By Andrea Holata
BRIGHTON — For the first time, the Seminole Tribe’s Higher Education Department offered the Preliminary Scholastic Aptitude Test (PSAT) for Brighton students on Jan. 11.
Twenty-nine students in grades eighth through 11th from Pemayetv Emahakv Charter School and surrounding schools gathered at the Brighton Veteran’s Building to take the test. The PSAT gives students firsthand practice for the SAT and helps them gauge their performance on an admissions test compared to others applying to college. It measures critical reading, math problem-solving and writing skills.
Although the test is geared toward students in 10th through 12th grades, eighth-graders took the two-and-a-half hour test as well in hopes of preparing them at an earlier age.
“We are really trying to put emphasis on recruiting them and encouraging them to attend college,” said Tribalwide Higher Education recruiter Malissa Morgan. “So the more exposure we can have at the beginning getting them accustomed to taking these tests and the strategies they entail, the better prepared they are when they actually start taking the real tests.”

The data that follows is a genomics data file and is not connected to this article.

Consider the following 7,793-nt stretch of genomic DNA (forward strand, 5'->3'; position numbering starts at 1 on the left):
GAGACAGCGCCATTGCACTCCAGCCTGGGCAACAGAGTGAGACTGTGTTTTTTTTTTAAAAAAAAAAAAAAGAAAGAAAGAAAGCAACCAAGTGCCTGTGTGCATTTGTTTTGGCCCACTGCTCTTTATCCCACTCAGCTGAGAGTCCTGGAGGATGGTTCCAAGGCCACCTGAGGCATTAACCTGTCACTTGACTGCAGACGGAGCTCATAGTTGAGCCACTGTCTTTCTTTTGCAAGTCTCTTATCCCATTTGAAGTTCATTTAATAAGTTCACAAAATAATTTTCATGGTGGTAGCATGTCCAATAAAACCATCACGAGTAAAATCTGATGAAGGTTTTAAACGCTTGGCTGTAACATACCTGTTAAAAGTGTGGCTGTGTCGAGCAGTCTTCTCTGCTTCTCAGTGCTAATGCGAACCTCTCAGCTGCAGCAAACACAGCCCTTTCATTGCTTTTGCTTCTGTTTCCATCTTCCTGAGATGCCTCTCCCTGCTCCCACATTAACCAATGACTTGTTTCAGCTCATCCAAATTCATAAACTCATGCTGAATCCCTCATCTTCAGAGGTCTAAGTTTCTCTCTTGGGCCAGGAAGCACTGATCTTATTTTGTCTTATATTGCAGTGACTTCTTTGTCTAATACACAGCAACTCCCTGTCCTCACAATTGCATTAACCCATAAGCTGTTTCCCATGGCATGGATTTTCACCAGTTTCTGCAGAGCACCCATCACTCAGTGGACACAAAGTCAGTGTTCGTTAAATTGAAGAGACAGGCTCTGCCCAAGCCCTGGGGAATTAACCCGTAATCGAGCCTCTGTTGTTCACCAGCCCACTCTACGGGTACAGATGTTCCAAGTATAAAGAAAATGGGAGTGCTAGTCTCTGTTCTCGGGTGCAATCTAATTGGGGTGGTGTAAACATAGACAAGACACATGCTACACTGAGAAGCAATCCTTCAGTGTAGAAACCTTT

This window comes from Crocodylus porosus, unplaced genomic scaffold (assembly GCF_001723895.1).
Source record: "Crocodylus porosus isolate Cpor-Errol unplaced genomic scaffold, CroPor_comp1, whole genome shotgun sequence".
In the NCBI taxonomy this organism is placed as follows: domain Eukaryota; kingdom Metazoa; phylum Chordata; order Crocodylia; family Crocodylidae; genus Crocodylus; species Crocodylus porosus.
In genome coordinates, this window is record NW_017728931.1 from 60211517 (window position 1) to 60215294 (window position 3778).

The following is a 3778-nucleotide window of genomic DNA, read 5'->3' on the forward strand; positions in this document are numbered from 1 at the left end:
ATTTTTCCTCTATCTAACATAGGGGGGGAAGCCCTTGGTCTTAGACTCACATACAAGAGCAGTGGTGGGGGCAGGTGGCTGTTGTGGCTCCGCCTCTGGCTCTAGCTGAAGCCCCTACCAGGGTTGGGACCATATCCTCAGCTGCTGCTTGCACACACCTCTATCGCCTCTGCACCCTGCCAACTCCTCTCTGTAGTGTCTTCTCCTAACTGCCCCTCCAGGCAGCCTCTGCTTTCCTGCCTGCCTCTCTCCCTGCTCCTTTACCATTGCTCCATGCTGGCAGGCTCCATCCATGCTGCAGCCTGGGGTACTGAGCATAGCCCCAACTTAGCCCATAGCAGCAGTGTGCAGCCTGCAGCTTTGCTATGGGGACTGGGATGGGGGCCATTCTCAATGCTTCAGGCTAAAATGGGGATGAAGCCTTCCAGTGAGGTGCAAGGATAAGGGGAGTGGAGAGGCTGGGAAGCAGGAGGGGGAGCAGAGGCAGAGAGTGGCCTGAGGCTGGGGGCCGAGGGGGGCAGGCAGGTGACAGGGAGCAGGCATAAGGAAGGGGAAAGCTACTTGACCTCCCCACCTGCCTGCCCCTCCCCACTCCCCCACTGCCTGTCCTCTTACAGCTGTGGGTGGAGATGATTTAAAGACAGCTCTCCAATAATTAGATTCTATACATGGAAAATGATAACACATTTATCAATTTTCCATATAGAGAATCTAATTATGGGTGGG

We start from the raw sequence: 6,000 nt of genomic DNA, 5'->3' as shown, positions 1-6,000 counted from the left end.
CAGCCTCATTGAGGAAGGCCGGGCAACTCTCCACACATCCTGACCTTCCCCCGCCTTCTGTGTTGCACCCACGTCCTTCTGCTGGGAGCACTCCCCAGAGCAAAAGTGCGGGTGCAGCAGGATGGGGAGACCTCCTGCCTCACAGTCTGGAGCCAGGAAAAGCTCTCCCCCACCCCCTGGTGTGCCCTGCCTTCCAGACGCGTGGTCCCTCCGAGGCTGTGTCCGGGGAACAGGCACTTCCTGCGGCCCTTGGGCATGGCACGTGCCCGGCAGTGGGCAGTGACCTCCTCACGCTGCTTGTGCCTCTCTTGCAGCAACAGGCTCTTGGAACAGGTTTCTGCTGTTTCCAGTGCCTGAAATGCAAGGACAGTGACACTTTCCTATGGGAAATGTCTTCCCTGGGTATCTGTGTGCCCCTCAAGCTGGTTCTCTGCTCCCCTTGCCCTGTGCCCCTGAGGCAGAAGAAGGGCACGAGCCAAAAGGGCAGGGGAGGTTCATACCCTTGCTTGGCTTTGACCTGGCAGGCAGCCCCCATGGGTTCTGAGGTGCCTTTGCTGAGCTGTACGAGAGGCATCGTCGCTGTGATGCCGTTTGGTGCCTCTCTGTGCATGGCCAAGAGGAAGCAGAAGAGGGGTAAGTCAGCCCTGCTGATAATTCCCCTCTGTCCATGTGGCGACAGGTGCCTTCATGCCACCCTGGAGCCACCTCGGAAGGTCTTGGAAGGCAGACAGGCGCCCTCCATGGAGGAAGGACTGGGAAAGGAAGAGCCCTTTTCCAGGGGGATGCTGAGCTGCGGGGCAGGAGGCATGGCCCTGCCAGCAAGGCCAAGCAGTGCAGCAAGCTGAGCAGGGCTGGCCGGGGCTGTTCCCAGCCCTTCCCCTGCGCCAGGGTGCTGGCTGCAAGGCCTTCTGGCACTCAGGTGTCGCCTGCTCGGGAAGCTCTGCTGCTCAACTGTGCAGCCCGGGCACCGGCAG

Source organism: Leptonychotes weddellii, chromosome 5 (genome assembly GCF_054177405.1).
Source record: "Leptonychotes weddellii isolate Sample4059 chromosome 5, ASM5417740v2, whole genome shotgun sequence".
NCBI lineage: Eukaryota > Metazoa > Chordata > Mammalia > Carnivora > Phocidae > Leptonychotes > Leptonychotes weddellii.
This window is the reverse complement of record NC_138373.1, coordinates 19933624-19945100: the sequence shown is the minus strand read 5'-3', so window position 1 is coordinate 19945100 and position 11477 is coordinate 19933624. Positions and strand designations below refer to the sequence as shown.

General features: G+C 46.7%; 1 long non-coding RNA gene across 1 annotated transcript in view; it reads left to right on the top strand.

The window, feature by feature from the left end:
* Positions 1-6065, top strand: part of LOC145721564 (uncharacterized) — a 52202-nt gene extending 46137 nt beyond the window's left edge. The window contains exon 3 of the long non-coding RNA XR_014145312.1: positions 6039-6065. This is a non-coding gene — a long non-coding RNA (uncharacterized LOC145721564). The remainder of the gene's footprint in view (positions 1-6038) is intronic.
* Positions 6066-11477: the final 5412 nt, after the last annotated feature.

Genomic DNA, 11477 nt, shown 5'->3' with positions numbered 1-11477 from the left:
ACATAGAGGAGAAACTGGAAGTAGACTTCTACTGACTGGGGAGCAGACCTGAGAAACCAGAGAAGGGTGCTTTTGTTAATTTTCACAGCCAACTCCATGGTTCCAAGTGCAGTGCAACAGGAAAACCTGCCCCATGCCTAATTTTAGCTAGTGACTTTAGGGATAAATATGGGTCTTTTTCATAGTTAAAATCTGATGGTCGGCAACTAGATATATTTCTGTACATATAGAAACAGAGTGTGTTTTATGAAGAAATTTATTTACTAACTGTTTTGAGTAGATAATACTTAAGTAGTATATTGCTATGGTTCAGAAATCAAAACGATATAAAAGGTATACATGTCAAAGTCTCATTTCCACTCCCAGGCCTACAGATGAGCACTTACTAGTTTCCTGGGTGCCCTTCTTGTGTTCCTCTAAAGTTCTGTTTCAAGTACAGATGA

After students completed the PSAT, they enjoyed lunch and listened to their peers speak about the importance of taking their education seriously by attending school, demonstrating discipline and competing in athletics.
The students were also given their test scores and strategies on how to improve.
“We are committed to working cooperatively with public schools, Tribal schools, BIA schools, boarding schools, private schools, technical schools, colleges and universities to ensure that each Tribal citizen has access to the highest quality of academics to achieve excellence,” said Paola Moneymaker, Higher Education program manager, in an email.
The Tribe’s Higher Education Department has helped 123 Tribal students graduate from college since 1965 and has hopes to help many more by 2014.
“Our goal is for all high school graduates to attend and graduate from college so that they have the knowledge and adequate levels of preparedness to help lead (their) Tribe to further excellence,” Moneymaker said.
By offering preparation tests, tutoring, college essay and application workshops, college career fairs, and individualized and group college visits, the Higher Education Department hopes to help each Tribal member transition from high school into the college of his or her choice.
“I hope to encourage them and motivate them to take the next step, to realize that college and their education is something that no one can take from them,” Morgan said. “Once they have it, it’s theirs, and they will always have it. We hope to encourage the Tribal member students to graduate college and come back and work for the Tribe.”